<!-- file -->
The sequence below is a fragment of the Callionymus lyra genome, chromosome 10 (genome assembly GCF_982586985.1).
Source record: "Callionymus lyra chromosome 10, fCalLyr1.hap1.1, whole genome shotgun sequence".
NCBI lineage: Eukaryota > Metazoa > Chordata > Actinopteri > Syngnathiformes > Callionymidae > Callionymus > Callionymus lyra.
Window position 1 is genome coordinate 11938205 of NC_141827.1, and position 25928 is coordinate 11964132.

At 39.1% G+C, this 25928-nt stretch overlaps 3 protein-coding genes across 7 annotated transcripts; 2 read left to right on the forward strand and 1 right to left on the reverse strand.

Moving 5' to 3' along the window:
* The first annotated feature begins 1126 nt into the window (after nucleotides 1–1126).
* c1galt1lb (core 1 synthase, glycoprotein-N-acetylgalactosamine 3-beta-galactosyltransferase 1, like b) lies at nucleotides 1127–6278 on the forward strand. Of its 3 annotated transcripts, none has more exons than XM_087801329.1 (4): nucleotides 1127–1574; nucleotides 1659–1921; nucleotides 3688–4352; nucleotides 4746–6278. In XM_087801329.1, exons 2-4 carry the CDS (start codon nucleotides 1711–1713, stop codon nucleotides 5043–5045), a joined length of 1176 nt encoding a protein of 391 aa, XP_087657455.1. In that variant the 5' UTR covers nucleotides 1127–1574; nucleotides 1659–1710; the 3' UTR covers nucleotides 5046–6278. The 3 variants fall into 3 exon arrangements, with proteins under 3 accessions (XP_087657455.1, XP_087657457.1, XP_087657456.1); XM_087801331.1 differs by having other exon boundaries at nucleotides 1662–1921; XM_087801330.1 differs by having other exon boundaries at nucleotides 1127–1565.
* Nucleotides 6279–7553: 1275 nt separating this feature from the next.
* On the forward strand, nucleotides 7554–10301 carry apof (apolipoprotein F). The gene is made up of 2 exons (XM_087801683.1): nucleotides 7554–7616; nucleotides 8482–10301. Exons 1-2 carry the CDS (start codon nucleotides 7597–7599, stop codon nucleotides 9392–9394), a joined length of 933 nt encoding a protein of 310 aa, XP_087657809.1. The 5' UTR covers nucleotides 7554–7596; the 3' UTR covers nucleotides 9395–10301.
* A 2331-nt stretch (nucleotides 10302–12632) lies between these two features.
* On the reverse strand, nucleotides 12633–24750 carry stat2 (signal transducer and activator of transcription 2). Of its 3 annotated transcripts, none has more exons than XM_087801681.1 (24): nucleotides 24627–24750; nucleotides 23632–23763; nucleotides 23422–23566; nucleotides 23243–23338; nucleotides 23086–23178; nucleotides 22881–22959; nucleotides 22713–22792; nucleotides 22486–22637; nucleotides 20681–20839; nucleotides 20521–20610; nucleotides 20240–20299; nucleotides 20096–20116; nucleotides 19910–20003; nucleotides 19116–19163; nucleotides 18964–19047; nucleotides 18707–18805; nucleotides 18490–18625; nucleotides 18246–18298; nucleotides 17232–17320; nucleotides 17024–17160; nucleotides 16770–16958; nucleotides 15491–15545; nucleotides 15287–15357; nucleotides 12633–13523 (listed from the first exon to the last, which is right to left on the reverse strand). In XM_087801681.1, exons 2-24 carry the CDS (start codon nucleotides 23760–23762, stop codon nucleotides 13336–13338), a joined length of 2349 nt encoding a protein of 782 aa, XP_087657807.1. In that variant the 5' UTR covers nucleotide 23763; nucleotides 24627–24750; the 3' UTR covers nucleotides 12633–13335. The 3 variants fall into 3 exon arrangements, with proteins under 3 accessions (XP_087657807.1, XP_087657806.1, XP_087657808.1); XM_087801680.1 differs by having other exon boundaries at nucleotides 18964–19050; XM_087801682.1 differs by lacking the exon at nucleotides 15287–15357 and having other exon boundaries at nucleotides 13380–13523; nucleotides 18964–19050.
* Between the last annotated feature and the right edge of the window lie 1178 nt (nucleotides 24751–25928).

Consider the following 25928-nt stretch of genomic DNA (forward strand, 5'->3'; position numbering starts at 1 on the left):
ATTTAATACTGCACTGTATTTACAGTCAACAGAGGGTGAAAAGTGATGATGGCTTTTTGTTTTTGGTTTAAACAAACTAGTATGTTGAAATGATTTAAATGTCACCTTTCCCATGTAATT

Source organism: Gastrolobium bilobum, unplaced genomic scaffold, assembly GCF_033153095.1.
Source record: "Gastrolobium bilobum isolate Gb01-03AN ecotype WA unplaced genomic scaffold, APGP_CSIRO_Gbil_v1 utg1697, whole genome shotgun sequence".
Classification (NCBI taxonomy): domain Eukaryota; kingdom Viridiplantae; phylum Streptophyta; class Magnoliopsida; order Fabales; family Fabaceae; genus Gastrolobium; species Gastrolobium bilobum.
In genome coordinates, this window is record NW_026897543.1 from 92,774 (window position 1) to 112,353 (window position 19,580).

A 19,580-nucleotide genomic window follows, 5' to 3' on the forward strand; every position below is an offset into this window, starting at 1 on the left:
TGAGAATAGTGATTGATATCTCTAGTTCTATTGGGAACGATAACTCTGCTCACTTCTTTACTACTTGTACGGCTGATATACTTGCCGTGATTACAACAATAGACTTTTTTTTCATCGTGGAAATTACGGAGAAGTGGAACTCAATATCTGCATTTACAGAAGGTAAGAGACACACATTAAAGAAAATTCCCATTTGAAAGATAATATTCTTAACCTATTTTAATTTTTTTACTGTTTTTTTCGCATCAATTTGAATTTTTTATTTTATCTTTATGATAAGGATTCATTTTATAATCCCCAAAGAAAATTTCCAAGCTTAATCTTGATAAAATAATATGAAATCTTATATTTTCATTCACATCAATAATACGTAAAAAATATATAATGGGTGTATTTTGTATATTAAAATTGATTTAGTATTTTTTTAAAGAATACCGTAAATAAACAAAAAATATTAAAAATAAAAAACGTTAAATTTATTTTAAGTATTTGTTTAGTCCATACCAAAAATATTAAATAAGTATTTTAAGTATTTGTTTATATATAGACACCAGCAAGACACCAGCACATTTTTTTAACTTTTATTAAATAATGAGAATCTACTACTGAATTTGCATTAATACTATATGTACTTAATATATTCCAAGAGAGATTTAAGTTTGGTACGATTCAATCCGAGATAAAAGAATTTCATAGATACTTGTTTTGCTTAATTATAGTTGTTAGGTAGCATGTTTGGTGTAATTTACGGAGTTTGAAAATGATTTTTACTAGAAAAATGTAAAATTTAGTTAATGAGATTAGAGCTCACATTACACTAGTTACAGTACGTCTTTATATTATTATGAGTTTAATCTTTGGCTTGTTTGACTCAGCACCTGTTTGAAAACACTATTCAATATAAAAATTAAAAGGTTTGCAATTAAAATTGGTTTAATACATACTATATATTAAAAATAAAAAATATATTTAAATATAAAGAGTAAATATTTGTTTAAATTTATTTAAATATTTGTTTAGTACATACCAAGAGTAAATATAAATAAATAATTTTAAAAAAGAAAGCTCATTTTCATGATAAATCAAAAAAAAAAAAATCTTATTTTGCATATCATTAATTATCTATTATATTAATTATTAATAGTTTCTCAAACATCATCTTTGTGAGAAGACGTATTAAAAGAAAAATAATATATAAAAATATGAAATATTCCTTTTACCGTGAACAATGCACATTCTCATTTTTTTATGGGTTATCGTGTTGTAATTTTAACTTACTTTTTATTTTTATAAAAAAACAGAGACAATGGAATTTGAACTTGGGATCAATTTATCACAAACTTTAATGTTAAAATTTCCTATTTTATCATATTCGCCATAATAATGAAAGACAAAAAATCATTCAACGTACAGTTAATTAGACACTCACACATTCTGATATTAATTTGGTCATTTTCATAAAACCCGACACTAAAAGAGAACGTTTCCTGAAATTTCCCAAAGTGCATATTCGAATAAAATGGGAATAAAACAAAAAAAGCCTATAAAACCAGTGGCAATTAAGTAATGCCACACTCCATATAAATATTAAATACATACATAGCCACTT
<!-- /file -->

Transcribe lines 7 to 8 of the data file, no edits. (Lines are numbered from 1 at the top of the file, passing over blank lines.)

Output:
* The first annotated feature begins 1126 nt into the window (after nucleotides 1–1126).
* c1galt1lb (core 1 synthase, glycoprotein-N-acetylgalactosamine 3-beta-galactosyltransferase 1, like b) lies at nucleotides 1127–6278 on the forward strand. Of its 3 annotated transcripts, none has more exons than XM_087801329.1 (4): nucleotides 1127–1574; nucleotides 1659–1921; nucleotides 3688–4352; nucleotides 4746–6278. In XM_087801329.1, exons 2-4 carry the CDS (start codon nucleotides 1711–1713, stop codon nucleotides 5043–5045), a joined length of 1176 nt encoding a protein of 391 aa, XP_087657455.1. In that variant the 5' UTR covers nucleotides 1127–1574; nucleotides 1659–1710; the 3' UTR covers nucleotides 5046–6278. The 3 variants fall into 3 exon arrangements, with proteins under 3 accessions (XP_087657455.1, XP_087657457.1, XP_087657456.1); XM_087801331.1 differs by having other exon boundaries at nucleotides 1662–1921; XM_087801330.1 differs by having other exon boundaries at nucleotides 1127–1565.